This guidance has been updated in light of the wider reopening of schools following the national lockdown [England from 8 March 2021, and Scotland, Wales, and Northern Ireland with slightly earlier and/or phased returns].

All schools and colleges face a major challenge to ensure safe and adequate educational provision for pupils and staff. For boarding schools, the challenge is acute.

Around 70,000 pupils attend UK independent boarding schools, of whom approximately 40 per cent are overseas pupils whose parents live abroad. There are a further 5,000 pupils in state boarding schools.

The challenge is different for each school. It will be easier for those with more space, greater facilities, and smaller class sizes.

How to conduct lessons safely is just one of boarding schools’ concerns. Pupils spend a lot of time together with staff acting ‘in loco parentis’.

While day schools have taken a financial hit, it is not as bad as many first feared. However, for boarding schools the potential loss of income is greater due to the uncertainty of if, and when, international boarders will return.

The current situation is fluid and fast-moving. This is in respect of both Government rules for each of the home countries in the UK, and measures in the home countries of overseas boarders.

This advice is not intended to be comprehensive but as a supplement to main NEU coronavirus guidance for all members, Joint union checklist and the NEU independent sector FAQs.

International travel and overseas boarders

Several countries providing a significant proportion of overseas boarders, such as China, including Hong Kong, and Germany have taken strong measures affecting the return of pupils to the UK.

Just before Christmas 2020, all direct flights between the UK and mainland China were suspended. At the time of writing, this measure remains in place. Germany has warned against non-essential travel to the UK, as an area with a particularly high infection risk and virus variants.

UK entry requirements and self-Isolation/quarantine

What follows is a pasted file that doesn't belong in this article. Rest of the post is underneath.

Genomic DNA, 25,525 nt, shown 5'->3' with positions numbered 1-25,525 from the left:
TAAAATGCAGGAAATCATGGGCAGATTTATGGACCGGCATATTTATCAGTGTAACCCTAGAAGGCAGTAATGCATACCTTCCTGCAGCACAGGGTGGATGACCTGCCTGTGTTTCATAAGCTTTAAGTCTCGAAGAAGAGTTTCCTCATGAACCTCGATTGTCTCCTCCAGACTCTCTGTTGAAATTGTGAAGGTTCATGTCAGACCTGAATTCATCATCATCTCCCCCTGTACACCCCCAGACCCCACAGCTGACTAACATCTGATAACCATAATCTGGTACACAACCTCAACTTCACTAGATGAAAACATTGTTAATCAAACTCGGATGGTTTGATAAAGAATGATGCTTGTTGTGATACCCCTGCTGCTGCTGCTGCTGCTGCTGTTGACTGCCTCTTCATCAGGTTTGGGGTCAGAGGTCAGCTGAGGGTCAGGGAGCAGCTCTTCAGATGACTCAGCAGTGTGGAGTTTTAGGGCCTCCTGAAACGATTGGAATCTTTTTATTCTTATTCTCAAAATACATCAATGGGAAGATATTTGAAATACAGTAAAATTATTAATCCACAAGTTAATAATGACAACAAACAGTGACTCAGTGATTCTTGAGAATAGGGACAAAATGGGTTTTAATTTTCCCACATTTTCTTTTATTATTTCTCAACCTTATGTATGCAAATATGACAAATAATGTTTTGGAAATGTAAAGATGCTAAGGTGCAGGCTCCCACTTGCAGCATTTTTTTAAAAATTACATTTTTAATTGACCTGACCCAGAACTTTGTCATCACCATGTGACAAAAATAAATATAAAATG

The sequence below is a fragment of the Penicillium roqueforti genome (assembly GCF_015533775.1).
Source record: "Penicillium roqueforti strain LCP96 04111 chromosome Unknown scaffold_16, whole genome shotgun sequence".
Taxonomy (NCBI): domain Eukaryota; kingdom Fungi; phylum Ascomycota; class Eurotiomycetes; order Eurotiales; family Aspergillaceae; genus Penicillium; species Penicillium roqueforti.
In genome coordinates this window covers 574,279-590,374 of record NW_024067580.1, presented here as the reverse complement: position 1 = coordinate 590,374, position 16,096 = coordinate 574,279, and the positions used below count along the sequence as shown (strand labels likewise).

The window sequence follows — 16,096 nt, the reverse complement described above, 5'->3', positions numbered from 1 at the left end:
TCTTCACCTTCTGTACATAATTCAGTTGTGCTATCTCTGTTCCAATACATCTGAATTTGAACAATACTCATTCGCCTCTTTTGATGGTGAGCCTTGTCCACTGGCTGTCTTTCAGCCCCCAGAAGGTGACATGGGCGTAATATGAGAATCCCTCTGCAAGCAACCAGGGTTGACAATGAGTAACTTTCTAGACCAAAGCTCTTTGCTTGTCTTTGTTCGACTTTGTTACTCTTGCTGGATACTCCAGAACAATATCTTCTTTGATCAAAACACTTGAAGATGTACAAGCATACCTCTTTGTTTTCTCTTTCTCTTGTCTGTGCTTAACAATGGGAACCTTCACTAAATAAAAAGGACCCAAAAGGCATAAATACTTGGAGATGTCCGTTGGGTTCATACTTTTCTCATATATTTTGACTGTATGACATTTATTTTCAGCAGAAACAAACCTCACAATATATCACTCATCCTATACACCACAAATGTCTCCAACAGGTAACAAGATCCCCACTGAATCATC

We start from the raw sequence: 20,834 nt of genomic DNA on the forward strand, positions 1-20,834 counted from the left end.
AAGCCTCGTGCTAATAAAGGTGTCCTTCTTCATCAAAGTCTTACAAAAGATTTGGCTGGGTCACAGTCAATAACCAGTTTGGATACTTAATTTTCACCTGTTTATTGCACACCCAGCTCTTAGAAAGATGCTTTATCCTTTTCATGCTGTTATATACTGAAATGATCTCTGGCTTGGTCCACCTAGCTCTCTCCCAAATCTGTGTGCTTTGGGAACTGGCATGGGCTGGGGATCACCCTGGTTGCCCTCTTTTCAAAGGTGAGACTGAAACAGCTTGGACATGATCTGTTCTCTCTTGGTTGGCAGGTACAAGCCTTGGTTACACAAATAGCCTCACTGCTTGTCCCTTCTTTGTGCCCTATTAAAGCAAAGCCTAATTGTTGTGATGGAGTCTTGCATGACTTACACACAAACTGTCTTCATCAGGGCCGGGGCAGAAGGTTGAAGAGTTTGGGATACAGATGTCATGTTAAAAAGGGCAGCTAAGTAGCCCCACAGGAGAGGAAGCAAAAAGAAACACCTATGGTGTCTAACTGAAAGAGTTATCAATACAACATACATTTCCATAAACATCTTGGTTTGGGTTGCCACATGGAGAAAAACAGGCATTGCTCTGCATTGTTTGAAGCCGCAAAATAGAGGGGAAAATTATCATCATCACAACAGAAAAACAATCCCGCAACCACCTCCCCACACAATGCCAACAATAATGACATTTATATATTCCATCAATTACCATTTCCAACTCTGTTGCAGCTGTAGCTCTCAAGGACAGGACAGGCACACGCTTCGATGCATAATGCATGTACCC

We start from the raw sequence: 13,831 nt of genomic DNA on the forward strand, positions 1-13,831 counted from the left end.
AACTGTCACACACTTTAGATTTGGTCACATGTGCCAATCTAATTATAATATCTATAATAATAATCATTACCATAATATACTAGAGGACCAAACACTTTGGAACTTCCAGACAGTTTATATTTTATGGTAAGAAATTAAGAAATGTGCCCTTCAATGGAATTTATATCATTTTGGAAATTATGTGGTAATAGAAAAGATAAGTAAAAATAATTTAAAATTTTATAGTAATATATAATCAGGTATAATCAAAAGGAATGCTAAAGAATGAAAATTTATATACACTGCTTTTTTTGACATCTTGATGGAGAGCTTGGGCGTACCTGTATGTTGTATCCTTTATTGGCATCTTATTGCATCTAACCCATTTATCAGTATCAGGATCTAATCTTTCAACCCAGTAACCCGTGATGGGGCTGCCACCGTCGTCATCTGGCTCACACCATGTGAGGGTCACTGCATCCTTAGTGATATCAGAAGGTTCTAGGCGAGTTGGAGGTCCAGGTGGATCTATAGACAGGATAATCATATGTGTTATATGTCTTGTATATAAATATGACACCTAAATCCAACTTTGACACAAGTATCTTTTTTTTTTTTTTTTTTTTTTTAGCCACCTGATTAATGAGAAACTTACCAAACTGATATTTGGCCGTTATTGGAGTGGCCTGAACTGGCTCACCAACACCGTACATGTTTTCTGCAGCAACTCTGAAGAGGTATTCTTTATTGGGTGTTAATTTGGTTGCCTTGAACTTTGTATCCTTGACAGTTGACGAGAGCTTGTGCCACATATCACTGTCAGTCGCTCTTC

Visitors to the UK are required to take two coronavirus tests after arrival in England, which need to be booked before travel. On arrival, a completed passenger locator form and proof of a negative coronavirus test is required.

Visitors must then quarantine for 10 days, either in the place they are staying, or in a managed quarantine hotel, depending on which country they are travelling from/have recently been to.

The government advice on entering the UK gives details of the countries on the banned travel list, or so-called ‘red list’. Pupils from a 'red list' country are not yet permitted to return, unless they have a right to reside, when they would be required to quarantine in a Government hotel. All other international students are permitted to quarantine in their boarding houses.  

Consequently, many boarding schools have put in place arrangements for supported return, including being met at the airport and for quarantining. Some schools are also considering the test to release scheme.

Covid-19 testing for staff and pupils

As with all schools, boarding schools will be facilitating Lateral Flow Device [LFD] tests to help detect asymptomatic cases. See guidance on testing in secondary schools and testing in primary schools

Following the wider reopening of schools from 8 March 2021, secondary school pupils in England are required to test three times at school on their initial return. Thereafter, there will be voluntary, twice-weekly, rapid home testing for all secondary and college pupils. For boarders, this will mean undertaking the test in their boarding house.

There is no change to the system of testing for primary schools.

It is recommended that all staff in primary and secondary settings test twice a week, with home testing kits provided from the time they return to school.

Testing is voluntary.

Some schools have invested in their own rapid diagnostic test for Covid-19, such as the SAMBA II machine developed by the University of Cambridge.

Other medical steps being taken include taking antibody tests, conducting daily temperature checks for pupils and staff, and implementing a school-based track and trace system.

Who can authorise vaccinations?

Boarding schools act ‘in loco parentis’, so questions can arise on authorising vaccinations.

Government regulation states that people aged 16 or over are entitled to consent to their own treatment. Children under the age of 16 can consent to their own treatment if they are believed to have enough intelligence, competence and understanding to fully appreciate what is involved in their treatment. Otherwise, someone with parental responsibility can consent for them.

For further information, see the NHS guidance on consenting to treatment.

What does the Government say about pupils showing symptoms?

If a pupil in a boarding school shows symptoms, they should initially self-isolate in their boarding house (or the accommodation they stay in while at school). Most children will benefit from self-isolating in their boarding house so that their usual support can continue. Others will benefit more from self-isolating in their home.